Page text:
Football Recruiters List Their Top Highlight Mistakes to Avoid

We sur­veyed col­lege recruit­ing per­son­nel to find out where a high­light video can go wrong and how ath­letes can avoid falling into those traps.

Football Recruiters List Their Top Highlight Mistakes to Avoid

We sur­veyed col­lege recruit­ing per­son­nel to find out where a high­light video can go wrong and how ath­letes can avoid falling into those traps.

We talk plen­ty about the pow­er of a high­light and how it can raise your recruit­ing pro­file. But there are two sides to that coin — a bad high­light video can turn coach­es off and have them look­ing in a dif­fer­ent direction.

A bad high­light can actu­al­ly hurt recruit­ing,” Matt Mueller, Michigan State’s Director of Recruiting, said.

We don’t want that, so we reached out to coach­ing and recruit­ing per­son­nel from Division I to NAIA to get advice on avoid­ing the traps that sub­ma­rine some prospects. Steering clear of these mis­takes will make your high­light more effec­tive, more use­ful and eye-catch­ing to recruiters.

If your high­light hits on any of the fol­low­ing, you should update it ASAP. You nev­er know when your moment to impress a coach could come.

Don’t Use Chronological Order

You might think it makes sense to cre­ate a high­light ear­ly in the sea­son, then sim­ply add more and more plays as the year pro­gress­es. But coach­es will turn off your video in a mat­ter of sec­onds if they’re unim­pressed with your open­ing clips.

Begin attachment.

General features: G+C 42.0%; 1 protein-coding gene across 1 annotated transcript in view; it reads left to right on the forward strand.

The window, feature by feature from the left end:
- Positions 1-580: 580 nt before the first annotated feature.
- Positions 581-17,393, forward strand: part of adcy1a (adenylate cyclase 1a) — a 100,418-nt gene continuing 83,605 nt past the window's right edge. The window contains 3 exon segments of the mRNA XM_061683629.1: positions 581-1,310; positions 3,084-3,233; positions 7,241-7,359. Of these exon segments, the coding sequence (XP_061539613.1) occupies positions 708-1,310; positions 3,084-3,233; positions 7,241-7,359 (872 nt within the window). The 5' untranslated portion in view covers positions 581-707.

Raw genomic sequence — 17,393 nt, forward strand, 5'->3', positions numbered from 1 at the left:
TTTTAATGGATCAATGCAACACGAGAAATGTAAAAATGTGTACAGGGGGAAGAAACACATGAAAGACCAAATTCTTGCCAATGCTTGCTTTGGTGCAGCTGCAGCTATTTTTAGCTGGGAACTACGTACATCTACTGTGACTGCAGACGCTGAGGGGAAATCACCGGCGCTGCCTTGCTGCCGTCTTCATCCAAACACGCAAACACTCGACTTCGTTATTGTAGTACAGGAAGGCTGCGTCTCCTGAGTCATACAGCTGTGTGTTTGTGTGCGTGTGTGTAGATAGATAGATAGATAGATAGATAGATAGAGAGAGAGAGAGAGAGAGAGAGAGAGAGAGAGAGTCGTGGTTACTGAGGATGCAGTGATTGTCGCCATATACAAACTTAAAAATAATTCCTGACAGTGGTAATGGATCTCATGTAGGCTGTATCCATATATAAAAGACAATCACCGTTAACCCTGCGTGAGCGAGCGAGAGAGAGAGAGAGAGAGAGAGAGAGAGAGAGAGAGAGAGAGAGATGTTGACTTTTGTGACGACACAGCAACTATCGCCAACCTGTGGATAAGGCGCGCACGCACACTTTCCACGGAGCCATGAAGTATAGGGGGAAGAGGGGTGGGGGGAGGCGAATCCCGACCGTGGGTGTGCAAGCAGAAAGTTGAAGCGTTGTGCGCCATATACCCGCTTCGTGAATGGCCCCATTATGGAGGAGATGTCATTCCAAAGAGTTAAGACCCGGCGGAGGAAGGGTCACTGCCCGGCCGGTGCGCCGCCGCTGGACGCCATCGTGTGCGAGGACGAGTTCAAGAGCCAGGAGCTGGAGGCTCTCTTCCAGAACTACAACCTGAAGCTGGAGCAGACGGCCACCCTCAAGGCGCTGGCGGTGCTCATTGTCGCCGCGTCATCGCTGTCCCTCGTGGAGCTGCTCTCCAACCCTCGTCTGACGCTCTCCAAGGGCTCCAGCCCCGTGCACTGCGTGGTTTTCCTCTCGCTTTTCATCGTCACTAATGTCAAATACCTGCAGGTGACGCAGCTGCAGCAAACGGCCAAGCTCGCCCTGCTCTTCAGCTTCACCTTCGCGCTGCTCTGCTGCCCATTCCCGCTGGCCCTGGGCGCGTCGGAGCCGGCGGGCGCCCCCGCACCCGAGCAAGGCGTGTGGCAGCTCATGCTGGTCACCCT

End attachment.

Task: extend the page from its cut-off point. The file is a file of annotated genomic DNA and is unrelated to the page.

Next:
Continually update your high­light so your top plays are first, leav­ing the view­er with a strong first impres­sion. As one FBS Director of Recruiting told us, If your first five plays are aver­age, nobody is watch­ing the next 15.” 

Your best plays may come late in the sea­son, but if you go in chrono­log­i­cal order a coach may nev­er get to see them.

They said it: Put your best plays first. Coaches want some­thing that grabs their atten­tion.” — FBS Director of Player Personnel

Don’t Show the Same Play More Than Once

It can be tempt­ing to show a par­tic­u­lar­ly shifty run or cir­cus-style catch from mul­ti­ple angles, but recruiters only want to see each play once. Again, their time is lim­it­ed, so be quick and impactful. 

This plays back into our first tip — if your video is too long or it bores the view­er, he’ll sim­ply turn it off and move to the next one. The more effi­cient and impact­ful you can make your video, the bet­ter odds you have of keep­ing a coach enter­tained and watch­ing longer.

They said it: “(I dis­like) mul­ti­ple angles of same play, dead space’ in the film.” — Div. III assis­tant coach

Don’t Mess With the Flow

Few things annoy recruiters more than paus­es dur­ing the play. It inter­rupts the action and hin­ders their abil­i­ty to gauge ath­leti­cism. Spotlight your­self before the play so you’re easy to find, then let it run. 

The more flu­id your high­light, the bet­ter coach­es and tal­ent eval­u­a­tors will be able to accu­rate­ly judge your ability. 

On a sim­i­lar note, avoid using slow motion or any­thing that hin­ders the flow of the play. And don’t try to speed the video up to make your­self appear faster. Recruiters have seen all the tricks over the years, and they can tell if the video is altered.